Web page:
Information Governance

Defensible Deletion: A Cure for Hoarding

A defensible way to clean up all the ROT

Defensible Deletion: A Cure for Hoarding

Although keeping data seems harmless at first, it can become a nightmare left unchecked. When it comes to enterprise data, deciding what is trash and what is treasure has a widespread impact.

A typical large corporation sits on petabytes of data, most of which is redundant, outdated, and trivial (ROT). This data costs $1.7 million per petabyte in storage alone and comes with additional problems.

Risks of Keeping ROT Files

  1. Privacy: Privacy regulations require organizations to safeguard user information, maintain it up-to-date, and delete it after specific periods.
  2. Security: Data security is a key concern especially when it comes to ROT because malicious actors or accidental employee mistakes can exploit security weaknesses.
  3. Legal exposure: Over-retained data creates risk in the form of exposure during eDiscovery.

Thankfully, there’s a cure to this: defensible deletion.

What is Defensible Deletion? Simply put, defensible deletion is the process of consistently applying a deletion policy once data is no longer required for legal, business, or regulatory reasons, and maintaining audit trails to show why data was deleted.

How to Defensibly Delete?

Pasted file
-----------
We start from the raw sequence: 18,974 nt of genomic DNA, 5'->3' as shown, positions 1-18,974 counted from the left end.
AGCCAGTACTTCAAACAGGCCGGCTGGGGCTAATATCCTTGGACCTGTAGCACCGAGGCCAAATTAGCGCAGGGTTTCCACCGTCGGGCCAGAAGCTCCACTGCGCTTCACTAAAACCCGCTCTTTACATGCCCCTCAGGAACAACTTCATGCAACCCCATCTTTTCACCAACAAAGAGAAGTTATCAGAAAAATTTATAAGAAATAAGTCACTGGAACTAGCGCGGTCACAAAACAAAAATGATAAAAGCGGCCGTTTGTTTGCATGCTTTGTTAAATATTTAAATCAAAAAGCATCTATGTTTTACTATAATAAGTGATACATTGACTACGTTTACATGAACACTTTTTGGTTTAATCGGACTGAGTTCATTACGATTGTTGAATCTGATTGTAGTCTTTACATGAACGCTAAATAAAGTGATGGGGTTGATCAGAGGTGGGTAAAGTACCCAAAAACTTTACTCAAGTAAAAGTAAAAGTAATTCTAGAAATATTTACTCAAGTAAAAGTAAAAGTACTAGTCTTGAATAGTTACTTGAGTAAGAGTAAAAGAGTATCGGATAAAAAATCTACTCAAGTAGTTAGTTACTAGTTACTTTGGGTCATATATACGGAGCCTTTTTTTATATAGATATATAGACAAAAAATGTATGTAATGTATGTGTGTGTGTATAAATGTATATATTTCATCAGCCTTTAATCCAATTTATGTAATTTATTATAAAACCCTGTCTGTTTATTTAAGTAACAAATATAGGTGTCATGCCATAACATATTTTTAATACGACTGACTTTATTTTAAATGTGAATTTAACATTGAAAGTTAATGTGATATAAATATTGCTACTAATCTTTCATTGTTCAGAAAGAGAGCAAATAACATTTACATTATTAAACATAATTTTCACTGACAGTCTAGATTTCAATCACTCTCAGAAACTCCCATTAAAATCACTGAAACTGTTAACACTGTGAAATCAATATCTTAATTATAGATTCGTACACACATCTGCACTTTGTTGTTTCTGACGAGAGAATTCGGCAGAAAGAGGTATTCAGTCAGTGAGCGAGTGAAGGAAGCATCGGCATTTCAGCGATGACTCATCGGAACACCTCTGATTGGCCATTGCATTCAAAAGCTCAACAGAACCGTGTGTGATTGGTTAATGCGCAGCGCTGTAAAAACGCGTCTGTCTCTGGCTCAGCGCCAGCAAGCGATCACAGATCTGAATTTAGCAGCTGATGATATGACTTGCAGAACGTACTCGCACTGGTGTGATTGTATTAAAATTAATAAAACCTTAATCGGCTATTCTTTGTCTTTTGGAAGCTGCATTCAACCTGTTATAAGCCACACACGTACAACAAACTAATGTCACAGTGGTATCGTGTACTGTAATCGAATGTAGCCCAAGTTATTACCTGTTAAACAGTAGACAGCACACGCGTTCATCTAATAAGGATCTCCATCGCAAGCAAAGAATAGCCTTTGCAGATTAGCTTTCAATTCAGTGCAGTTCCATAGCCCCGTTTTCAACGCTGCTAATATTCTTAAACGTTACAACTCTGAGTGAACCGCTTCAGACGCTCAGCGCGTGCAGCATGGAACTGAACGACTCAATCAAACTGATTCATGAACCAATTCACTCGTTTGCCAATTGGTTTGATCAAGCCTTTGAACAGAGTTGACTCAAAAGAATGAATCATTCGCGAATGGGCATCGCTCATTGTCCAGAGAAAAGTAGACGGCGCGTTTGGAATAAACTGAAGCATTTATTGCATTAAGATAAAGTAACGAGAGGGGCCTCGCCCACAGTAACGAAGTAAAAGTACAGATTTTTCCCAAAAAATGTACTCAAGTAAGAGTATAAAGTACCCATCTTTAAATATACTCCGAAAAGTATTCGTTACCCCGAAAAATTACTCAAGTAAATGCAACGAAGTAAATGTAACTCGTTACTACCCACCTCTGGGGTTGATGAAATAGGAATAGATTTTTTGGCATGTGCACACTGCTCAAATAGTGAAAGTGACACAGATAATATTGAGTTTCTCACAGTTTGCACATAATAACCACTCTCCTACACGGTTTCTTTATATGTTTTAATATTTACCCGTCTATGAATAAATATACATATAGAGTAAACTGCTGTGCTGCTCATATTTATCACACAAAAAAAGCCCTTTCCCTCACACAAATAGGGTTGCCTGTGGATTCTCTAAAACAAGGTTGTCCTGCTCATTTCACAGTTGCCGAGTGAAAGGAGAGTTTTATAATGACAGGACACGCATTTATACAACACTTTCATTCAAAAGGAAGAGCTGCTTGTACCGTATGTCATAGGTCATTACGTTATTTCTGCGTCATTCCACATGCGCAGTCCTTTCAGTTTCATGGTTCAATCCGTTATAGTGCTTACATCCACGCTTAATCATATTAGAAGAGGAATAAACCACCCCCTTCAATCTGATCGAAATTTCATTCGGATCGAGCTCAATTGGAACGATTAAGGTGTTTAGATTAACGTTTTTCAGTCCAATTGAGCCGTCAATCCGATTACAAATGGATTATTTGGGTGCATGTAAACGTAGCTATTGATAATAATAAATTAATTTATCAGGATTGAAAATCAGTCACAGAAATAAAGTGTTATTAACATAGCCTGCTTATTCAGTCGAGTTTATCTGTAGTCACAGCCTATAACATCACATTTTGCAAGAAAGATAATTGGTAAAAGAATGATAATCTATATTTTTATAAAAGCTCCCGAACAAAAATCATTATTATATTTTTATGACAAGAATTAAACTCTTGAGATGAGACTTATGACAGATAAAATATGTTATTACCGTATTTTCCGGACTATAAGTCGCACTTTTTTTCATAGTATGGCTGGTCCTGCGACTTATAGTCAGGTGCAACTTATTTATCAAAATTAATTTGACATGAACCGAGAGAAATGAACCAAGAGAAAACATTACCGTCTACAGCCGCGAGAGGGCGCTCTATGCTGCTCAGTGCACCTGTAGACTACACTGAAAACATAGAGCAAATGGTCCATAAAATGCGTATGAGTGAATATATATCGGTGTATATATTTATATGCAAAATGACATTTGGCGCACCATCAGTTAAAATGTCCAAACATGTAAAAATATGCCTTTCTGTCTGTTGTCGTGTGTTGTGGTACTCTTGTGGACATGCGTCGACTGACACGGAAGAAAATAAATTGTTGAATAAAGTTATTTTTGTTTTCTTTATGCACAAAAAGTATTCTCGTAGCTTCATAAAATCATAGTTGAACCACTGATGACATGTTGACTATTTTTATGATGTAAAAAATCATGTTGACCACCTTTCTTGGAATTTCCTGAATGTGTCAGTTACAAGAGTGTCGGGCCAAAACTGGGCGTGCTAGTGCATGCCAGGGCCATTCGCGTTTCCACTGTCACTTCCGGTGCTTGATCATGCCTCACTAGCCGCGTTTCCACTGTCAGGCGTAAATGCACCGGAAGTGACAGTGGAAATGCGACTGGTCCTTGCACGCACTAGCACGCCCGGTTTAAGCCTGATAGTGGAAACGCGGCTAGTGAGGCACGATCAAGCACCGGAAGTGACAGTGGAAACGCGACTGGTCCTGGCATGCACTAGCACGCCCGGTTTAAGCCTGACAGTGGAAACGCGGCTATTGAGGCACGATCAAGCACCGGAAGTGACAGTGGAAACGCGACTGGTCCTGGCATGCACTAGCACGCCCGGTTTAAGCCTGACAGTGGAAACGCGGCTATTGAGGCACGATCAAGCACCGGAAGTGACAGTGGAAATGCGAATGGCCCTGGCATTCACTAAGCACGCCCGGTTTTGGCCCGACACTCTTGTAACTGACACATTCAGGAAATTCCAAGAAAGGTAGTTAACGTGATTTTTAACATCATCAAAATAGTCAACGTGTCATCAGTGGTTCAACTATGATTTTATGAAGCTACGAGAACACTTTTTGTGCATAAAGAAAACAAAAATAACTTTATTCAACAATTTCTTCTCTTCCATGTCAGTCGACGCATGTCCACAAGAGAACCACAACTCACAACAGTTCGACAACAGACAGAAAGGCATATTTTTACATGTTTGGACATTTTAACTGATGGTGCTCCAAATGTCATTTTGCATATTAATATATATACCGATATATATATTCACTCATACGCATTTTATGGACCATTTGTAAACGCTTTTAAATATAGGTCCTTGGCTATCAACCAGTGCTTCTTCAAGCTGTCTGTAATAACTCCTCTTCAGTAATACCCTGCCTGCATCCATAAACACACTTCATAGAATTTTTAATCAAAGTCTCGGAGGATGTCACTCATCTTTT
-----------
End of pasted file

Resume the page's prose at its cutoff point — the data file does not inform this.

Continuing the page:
Defensible deletion requires coordination between each of the governance functions, including legal, compliance, records management, and privacy. Data cannot be deleted based on a policy set by one of these; they must be synchronized.

For instance, if data deletion is requested by a data subject per GDPR requirements, there needs to be a system in place to ensure that data is not on legal hold, or required to be retained for regulatory purposes.

Finally, the system needs to maintain audit trails of all data-related actions from identification to deletion, in the event of legal or regulatory inquiry into deleted data.

Ultimately, defensible deletion requires a unified system that centralizes control of all governance functions, provides a regular report of data that is eligible for deletion, and a provides an efficient process for stakeholders to take action on that data.

Bivek Minj graduated from the Indian Institute of Mass Communication with a degree in English Journalism. He serves as a Content Writer at ZL Tech India's Marketing department. He comes to the industry with a desire to learn and grow.